First, propensity scores for each person were estimated with logistic regression. Variables were selected for the regression model by using bivariate statistics (chi square and t tests) to compare the RCT sample with the decliner sample for all baseline measures we collected in the RCT, including, for example, consumer and family demographic variables, family member–reported objective and subjective burden, coping, empowerment, family functioning, and other supports (3). Variables showing significant differences between the RCT and decliner samples (23 variables, p<.2) were then entered into a logistic regression model comparing the RCT sample and the decliner sample. Missing data were handled by using missing-data indicators (17). Propensity scores were calculated from this model. Participants with higher propensity scores had profiles more closely resembling RCT enrollees. All participants were placed into quintiles according to their propensity score (18). We then examined the distribution of participants by propensity score quintile for the randomized FTF, randomized waitlist, and decliner samples.

A sample of covariates by quintile and group is listed in Table 1. Analyses of variance (ANOVAs) and chi square tests were used to assess heterogeneity across quintiles, with respect to each selected covariate.

 
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Table 1Baseline covariates of participants in a randomized controlled trial (RCT) of the National Alliance on Mental Illness (NAMI) Family-to-Family psychoeducation, by propensity score quintiles
Table Footer Note

a From the Family Experience Interview Schedule. Possible scores range from 0 to 4, with higher scores indicating more frequent assistance in daily life.

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b From the Family Assessment Device. Possible scores range from 6 to 24, with higher scores indicating worse problem solving.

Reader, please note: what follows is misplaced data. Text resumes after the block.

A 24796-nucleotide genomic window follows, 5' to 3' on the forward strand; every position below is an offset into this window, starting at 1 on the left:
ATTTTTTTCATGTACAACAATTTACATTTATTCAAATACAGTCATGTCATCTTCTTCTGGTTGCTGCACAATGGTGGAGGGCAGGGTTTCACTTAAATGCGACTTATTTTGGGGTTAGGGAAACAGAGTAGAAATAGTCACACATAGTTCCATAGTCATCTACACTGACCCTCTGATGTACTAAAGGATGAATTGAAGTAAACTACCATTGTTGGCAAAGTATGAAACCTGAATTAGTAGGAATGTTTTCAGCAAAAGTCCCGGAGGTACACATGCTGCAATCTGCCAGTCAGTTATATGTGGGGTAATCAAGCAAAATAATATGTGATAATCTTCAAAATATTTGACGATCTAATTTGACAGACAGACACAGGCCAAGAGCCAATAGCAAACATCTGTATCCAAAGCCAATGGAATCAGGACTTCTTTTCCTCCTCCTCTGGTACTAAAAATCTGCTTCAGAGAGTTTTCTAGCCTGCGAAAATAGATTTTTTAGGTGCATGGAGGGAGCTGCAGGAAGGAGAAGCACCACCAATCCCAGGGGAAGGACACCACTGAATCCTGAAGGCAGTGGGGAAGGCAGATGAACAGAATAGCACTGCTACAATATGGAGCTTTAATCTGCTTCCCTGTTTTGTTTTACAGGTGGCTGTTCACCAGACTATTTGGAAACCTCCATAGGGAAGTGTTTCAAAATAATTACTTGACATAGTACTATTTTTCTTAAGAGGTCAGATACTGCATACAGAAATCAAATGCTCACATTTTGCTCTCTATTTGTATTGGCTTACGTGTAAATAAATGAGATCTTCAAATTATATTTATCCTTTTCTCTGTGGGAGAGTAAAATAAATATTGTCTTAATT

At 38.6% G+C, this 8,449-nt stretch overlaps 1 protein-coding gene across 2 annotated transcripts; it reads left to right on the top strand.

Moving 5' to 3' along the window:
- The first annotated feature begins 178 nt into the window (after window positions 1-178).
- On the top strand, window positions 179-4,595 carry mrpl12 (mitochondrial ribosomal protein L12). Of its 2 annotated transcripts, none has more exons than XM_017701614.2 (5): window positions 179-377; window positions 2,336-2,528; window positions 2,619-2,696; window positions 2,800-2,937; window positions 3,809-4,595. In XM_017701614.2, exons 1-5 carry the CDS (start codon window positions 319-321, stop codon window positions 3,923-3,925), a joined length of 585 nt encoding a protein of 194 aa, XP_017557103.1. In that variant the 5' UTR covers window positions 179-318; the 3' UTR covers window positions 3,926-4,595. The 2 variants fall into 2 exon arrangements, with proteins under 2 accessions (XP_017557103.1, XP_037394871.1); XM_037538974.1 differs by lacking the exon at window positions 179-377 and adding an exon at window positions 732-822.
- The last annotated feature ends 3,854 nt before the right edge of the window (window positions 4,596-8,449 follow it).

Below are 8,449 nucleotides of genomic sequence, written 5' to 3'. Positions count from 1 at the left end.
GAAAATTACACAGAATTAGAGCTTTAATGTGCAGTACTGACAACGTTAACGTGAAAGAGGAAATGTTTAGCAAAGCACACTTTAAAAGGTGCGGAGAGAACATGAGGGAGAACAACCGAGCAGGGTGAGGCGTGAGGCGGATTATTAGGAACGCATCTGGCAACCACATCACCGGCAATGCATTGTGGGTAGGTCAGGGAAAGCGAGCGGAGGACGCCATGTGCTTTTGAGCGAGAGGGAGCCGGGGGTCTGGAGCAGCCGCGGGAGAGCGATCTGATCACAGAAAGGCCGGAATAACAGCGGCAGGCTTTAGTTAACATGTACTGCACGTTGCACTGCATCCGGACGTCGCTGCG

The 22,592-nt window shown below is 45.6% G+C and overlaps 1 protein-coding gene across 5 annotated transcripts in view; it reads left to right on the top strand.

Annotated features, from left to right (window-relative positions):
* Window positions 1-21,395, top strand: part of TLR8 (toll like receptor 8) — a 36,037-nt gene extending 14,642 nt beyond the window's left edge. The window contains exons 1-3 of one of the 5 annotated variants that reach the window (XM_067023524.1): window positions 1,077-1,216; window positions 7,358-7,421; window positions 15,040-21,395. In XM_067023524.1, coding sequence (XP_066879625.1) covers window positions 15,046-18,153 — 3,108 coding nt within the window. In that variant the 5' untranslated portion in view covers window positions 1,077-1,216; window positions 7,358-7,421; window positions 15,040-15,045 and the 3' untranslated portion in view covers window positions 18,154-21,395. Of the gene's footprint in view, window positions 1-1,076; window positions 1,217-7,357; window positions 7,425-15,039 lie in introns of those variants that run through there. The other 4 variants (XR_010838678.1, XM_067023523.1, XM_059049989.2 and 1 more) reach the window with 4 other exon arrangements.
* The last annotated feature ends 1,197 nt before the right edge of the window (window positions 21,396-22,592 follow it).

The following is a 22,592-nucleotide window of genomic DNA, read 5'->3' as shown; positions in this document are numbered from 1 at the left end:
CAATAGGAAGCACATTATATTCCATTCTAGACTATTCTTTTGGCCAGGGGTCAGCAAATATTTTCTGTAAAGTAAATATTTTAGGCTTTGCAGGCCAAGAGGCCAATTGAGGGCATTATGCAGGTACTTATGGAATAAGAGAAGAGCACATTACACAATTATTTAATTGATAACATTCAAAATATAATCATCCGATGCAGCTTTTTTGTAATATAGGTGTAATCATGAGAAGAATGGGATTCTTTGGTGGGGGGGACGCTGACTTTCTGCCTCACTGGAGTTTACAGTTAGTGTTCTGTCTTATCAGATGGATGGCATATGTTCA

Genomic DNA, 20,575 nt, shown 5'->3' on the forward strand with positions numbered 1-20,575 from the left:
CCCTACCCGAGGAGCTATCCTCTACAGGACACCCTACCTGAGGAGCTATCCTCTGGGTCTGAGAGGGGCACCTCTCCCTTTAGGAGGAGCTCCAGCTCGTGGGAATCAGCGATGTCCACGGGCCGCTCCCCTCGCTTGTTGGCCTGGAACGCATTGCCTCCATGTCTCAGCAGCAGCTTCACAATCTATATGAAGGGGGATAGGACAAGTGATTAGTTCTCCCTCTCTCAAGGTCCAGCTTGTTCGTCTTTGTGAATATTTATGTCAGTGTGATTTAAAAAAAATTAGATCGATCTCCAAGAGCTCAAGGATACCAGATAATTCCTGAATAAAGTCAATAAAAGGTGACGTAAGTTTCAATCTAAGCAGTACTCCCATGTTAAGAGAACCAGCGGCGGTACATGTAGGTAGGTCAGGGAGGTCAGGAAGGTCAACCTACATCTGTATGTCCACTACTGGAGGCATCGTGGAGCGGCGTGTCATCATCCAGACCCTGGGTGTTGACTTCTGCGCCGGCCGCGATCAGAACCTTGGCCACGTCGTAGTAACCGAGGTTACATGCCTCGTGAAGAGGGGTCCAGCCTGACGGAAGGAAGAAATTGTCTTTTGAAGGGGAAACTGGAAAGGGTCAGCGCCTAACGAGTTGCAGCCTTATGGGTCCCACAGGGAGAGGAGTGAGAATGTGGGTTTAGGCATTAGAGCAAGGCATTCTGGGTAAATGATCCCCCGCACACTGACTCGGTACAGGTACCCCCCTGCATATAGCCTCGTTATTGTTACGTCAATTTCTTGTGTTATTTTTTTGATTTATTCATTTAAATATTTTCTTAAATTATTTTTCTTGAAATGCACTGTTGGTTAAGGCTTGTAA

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c T scores range from 38 to 81, with higher scores indicating more anxiety symptoms.

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d T scores range from 33 to 81, with higher scores indicating more global symptoms.

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e Family Empowerment Scale. Possible scores range from 1 to 5, with higher scores indicating more empowerment.

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f From the COPE. Possible scores range from 4 to 16, with higher scores indicating better coping.

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g As measured on the Center for Epidemiological Studies Depression Scale. Possible scores ranges from 0 to 42, with higher scores indicating more severe depression symptoms.

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h Family Member Questionnaire. Possible scores range from 1 to 4, with higher scores indicating less worry and fewer burdens.

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Effect size estimates for the decliner sample